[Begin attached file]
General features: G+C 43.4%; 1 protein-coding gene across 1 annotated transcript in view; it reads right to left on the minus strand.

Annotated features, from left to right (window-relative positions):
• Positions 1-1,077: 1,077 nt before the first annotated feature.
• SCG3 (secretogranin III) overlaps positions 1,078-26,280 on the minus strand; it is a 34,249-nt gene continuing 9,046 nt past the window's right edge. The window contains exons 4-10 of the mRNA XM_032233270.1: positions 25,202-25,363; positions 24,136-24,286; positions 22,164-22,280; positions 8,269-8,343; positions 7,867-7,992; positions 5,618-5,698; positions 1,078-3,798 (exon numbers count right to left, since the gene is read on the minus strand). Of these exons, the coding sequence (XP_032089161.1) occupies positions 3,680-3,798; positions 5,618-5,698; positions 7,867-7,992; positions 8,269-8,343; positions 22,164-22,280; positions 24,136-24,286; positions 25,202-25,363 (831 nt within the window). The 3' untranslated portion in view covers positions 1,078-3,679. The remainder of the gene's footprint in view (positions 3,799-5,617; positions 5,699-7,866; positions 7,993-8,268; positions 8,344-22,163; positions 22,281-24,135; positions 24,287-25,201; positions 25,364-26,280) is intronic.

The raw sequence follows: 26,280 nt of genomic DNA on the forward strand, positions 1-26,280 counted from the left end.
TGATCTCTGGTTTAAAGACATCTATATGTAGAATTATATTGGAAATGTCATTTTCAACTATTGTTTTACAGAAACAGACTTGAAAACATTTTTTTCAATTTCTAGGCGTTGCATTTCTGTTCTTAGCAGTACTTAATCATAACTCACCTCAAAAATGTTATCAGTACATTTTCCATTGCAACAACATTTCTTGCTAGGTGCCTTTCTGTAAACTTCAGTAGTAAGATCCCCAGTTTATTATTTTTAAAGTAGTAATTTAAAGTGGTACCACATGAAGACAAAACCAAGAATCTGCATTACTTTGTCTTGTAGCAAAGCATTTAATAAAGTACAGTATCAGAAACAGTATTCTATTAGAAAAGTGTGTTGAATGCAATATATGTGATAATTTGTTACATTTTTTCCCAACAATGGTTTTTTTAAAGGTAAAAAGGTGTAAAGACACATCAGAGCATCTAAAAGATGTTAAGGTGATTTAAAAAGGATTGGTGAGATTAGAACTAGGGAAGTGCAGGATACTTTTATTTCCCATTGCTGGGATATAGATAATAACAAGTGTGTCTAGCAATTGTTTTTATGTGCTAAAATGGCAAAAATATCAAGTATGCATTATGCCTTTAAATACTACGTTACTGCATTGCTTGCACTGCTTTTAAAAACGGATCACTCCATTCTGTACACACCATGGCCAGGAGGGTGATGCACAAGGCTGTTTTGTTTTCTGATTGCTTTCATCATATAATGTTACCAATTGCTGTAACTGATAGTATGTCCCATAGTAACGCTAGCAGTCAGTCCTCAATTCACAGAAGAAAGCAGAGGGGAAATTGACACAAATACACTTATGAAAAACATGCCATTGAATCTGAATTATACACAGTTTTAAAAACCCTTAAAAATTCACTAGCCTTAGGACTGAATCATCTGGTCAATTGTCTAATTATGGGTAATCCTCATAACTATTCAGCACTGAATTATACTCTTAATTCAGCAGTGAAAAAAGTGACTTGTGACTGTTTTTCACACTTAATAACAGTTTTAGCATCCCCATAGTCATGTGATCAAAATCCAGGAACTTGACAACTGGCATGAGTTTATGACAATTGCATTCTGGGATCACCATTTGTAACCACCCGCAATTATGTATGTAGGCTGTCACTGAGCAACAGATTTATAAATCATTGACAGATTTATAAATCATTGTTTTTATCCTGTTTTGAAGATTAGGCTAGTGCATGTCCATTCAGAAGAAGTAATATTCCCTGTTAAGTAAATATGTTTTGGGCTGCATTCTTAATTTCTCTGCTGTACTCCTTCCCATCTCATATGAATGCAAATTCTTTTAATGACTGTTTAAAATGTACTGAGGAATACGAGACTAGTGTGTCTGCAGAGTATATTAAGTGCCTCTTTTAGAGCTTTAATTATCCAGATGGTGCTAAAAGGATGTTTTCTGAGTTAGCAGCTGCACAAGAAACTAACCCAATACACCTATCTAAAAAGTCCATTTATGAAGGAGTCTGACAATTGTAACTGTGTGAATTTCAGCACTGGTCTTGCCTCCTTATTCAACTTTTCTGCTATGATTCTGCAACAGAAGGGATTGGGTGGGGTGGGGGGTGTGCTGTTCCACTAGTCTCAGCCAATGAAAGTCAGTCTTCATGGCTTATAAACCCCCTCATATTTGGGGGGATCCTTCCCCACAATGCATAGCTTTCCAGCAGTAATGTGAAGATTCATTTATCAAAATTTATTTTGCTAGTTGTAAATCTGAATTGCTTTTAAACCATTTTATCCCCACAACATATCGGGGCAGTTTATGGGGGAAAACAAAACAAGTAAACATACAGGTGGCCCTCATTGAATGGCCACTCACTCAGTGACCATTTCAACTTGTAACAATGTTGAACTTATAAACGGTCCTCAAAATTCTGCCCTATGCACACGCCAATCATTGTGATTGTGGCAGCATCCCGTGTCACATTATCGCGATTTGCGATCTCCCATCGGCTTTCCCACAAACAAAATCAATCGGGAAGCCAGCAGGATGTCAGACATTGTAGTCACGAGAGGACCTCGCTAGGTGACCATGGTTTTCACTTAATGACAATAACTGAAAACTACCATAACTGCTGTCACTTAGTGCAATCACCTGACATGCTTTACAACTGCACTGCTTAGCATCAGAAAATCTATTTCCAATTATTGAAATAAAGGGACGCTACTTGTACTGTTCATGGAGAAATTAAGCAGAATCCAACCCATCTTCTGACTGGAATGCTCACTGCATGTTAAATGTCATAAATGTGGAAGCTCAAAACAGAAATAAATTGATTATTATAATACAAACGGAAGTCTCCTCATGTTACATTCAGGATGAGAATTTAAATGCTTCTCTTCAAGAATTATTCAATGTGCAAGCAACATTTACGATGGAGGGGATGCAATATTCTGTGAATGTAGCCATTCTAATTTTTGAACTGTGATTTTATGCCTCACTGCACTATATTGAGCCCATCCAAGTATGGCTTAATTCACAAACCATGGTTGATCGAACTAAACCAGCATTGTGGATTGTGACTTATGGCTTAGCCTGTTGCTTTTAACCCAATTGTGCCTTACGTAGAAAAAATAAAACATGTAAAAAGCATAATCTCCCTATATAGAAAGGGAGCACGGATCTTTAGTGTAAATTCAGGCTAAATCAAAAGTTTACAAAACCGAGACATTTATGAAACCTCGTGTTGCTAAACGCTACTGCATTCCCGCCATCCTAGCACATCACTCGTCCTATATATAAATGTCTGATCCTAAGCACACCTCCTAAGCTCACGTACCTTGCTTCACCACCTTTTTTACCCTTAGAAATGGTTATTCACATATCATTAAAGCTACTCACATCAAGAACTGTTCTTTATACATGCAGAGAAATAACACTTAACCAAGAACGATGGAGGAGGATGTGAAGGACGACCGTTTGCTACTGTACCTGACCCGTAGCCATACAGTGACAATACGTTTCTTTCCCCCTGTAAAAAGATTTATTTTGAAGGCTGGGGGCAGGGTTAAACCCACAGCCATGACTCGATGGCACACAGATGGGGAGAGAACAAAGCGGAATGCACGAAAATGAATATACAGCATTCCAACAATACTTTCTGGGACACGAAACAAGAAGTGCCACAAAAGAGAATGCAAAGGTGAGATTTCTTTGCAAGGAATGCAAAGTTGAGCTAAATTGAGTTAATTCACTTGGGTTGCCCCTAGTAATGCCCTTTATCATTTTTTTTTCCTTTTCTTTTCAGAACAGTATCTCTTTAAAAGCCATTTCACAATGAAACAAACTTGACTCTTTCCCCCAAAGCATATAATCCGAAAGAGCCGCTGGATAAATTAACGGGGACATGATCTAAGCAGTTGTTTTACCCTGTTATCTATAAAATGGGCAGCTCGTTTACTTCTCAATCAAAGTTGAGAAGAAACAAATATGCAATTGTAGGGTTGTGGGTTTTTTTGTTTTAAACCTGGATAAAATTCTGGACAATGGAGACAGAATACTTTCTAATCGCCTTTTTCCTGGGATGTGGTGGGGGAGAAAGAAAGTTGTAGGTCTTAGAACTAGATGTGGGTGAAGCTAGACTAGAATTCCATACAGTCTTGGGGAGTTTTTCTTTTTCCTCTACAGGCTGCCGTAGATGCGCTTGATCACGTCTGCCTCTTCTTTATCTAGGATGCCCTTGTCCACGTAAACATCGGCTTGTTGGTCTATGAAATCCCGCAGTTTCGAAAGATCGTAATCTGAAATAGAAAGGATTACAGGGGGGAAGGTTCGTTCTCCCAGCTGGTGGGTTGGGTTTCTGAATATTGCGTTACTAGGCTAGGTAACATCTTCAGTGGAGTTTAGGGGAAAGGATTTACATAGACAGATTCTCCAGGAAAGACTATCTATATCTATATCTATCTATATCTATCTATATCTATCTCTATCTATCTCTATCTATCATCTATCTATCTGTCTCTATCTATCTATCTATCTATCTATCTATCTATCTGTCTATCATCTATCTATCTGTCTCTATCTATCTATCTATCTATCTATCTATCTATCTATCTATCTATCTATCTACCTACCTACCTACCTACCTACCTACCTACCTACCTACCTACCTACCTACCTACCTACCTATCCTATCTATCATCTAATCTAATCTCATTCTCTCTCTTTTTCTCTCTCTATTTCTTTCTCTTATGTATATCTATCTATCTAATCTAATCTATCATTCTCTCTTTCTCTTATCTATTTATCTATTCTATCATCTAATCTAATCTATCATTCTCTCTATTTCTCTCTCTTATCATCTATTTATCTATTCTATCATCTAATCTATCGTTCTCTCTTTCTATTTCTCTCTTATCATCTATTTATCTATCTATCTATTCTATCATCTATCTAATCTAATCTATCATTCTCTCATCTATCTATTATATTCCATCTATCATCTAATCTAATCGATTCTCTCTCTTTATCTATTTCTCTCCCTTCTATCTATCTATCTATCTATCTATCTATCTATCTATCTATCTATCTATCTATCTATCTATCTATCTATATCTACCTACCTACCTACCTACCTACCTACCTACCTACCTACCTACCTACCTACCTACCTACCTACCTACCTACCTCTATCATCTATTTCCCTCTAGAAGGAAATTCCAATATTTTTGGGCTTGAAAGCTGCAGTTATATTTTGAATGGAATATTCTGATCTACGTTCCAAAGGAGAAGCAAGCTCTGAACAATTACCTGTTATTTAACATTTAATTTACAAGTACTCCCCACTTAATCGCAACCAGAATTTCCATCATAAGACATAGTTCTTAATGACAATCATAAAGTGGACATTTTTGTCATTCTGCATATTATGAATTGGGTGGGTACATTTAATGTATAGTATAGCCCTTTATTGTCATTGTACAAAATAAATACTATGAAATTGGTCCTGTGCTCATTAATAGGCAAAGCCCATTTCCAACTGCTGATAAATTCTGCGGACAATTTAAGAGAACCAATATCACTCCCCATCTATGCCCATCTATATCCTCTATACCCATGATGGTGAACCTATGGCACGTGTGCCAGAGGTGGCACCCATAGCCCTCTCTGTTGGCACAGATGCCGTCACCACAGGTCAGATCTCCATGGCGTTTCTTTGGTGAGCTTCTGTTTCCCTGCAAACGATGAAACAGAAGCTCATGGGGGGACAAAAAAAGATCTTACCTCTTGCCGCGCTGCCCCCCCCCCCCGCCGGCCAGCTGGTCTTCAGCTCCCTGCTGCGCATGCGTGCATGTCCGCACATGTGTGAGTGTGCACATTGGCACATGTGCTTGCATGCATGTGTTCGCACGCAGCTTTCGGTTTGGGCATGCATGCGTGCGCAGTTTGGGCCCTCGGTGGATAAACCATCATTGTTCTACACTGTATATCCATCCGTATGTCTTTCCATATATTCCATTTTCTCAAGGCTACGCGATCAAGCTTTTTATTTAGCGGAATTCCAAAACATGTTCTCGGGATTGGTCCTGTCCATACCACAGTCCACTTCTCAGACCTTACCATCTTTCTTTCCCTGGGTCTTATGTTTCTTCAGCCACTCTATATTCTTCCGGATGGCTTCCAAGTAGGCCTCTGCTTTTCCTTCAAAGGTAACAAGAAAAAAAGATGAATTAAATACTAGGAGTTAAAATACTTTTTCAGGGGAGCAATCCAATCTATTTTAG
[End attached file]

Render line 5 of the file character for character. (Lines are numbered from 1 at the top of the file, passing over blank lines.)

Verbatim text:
The raw sequence follows: 26,280 nt of genomic DNA on the forward strand, positions 1-26,280 counted from the left end.